In March 2021 Ethical Consumer searched the Sainsbury's website for information on the company's GMO policy.

Its Sustainability Sugar Cane, Prawn, Floral and Tea Standards included the criteria, 'No GMO are to be used in line with the Sainsbury's GMO Policy'. However, the supermarket's GMO policy itself could not be found. Sainsbury's groceries website was found to sell KTC Vegetable Oil, which was produced from genetically modified soya.

Ethical Consumer noted that the company sold meat and dairy not labelled organic, therefore it was likely to be from animals fed a genetically modified diet. In June 2017 the British government website www.food.gov.uk stated that the EU animal feed industry imported 70% of its maize, soya and rapeseed requirements; that "almost all" of the soya from the major producers Brazil, Argentina, Paraguay and the USA was genetically modified and that "much of" the maize imported from the USA was genetically modified.

Although the company appeared to ban GMO crops for its own-brand products, no policy could be found excluding the use of GMO animal feed. As it also sold products known to contain GMO soya, it lost half a mark in the Controversial Technologies category.

Reference:

Sainsbury's corporate website (22 October 2019)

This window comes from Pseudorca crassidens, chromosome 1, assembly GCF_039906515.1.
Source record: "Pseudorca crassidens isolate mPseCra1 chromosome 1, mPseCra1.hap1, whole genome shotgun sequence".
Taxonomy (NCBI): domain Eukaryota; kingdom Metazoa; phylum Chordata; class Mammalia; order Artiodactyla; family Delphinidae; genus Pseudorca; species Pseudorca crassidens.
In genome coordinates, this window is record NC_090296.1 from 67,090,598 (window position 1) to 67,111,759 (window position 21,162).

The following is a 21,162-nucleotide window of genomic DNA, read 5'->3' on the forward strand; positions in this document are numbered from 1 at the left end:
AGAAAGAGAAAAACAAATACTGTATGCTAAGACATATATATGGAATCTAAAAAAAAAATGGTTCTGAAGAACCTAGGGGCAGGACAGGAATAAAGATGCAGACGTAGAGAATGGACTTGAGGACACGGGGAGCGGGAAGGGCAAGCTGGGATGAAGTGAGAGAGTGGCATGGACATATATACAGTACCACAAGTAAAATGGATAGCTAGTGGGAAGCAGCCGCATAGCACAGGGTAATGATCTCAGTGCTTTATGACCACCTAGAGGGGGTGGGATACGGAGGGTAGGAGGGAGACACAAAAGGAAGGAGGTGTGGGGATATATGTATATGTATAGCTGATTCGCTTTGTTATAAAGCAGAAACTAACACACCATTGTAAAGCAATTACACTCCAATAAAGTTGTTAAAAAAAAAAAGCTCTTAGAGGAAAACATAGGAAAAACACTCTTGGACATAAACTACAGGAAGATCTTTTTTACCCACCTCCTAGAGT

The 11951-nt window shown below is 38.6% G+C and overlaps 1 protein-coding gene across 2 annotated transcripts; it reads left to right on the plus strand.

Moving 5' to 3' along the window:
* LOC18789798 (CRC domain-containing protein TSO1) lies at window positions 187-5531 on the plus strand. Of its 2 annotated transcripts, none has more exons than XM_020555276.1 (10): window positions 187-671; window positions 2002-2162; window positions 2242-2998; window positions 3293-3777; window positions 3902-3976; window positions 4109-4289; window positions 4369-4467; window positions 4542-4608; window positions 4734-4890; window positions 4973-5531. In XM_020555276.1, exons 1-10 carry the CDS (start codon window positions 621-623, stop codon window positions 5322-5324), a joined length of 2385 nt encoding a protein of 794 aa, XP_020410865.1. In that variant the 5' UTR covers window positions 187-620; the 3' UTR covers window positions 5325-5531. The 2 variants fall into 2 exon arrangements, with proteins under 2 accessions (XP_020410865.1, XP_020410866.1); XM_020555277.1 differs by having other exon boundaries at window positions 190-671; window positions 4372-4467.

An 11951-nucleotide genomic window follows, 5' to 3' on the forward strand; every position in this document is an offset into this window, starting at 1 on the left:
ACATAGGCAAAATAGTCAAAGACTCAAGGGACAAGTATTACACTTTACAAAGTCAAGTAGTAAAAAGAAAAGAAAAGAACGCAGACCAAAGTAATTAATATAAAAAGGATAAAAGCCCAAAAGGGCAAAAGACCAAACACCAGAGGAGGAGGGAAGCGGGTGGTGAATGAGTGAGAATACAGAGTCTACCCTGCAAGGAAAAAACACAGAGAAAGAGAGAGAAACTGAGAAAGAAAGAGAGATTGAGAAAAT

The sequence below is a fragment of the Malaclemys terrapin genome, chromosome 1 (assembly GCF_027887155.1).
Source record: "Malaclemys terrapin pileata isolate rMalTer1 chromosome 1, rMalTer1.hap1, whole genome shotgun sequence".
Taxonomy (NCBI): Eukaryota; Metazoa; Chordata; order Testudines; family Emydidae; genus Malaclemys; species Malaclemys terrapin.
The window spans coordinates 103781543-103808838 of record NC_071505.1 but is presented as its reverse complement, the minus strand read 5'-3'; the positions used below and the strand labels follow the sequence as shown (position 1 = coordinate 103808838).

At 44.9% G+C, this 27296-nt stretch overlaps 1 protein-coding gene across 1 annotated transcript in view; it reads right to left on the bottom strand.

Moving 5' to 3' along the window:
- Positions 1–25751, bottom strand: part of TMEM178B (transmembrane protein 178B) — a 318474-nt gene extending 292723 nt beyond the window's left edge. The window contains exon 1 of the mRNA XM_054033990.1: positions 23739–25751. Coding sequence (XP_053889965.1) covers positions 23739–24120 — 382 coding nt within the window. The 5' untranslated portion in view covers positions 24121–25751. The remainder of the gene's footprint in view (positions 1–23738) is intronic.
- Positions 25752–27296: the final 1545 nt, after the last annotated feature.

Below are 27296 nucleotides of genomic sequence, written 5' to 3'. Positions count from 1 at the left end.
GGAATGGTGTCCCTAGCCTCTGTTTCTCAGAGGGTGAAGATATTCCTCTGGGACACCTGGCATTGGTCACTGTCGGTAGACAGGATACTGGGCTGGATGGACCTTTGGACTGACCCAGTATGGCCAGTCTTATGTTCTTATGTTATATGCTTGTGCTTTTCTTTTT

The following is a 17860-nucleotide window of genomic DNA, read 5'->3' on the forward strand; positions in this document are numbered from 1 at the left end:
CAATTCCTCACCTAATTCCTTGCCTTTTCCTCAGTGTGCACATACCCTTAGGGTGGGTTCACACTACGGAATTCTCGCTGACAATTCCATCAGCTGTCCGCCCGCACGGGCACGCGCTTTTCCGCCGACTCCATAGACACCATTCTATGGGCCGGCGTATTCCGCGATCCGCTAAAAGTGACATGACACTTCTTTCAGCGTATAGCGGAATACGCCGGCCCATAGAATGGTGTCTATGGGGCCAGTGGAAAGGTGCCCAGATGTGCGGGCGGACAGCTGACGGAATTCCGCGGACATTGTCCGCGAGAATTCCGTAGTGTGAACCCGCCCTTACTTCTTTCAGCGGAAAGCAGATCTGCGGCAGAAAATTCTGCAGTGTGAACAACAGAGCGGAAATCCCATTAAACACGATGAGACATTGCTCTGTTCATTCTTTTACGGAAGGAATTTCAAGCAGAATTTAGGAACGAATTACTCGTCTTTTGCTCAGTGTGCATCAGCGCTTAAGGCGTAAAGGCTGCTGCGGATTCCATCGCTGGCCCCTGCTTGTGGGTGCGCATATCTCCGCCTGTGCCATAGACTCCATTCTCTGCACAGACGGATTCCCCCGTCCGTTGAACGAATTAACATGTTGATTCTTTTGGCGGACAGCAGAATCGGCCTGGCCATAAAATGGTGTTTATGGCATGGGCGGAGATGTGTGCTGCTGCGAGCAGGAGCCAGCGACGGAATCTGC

In March 2021 Ethical Consumer searched the Sainsbury's website for information on the company's cotton sourcing policy. A number of cotton products on sale were not certified organic or Fairtrade. Sainsbury's was said to be a member of the Better Cotton Initiative.

The Sainsbury's 2019/20 Values Update stated, "76% of our cotton is sourced more sustainably through the Better Cotton Initiative, up from 68% in 2018/19 (2020 target: 100 per cent". No information was found as to whether the company had met this 100% target.

According to the Responsible Sourcing Network website, J Sainsbury plc had committed to not sourcing from Uzbekistan or Turkmenistan.

Not all of Sainsbury's cotton appeared to be certified. It lost marks under the following categories: Workers Rights, Pollution & Toxics and Controversial Technology.

According to Anti-Slavery international (ASI) website viewed by Ethical Consumer in August 2018, Uzbekistan and Turkmenistan were two of the world’s largest exporters of cotton, and every year their governments forcibly mobilised over one million citizens to grow and harvest cotton. As it had signed up to the Responsible Sourcing Network cotton pledge it was not marked down for Workers' Rights.

The Organic Trade Association website, www.ota.com, stated in July 2018 that cotton covered roughly 2.78% of global arable land, but accounted for 12.34% of all insecticide sales and 3.94% of herbicide sales. Due to the impacts of the widespread use of pesticides in cotton production worldwide the company also lost half a mark in the Pollution & Toxics category.

According to the International Service for the Acquisition of Agri-Biotech Applications (ISAAA), a non-profit pro biotech organisation, genetically modified cotton accounted for 80% of cotton grown in 2017. Due to the prevalence of GM cotton in cotton supply chains and the lack of any evidence that the company avoided it, it was assumed that some of the company's cotton products contained some GM material. Though the company had stated for example on Twitter that its own band products were not genetically modified, no official policy statement was identified on the company website, including related to cotton. As a result it lost half a mark under the Controversial Technology category.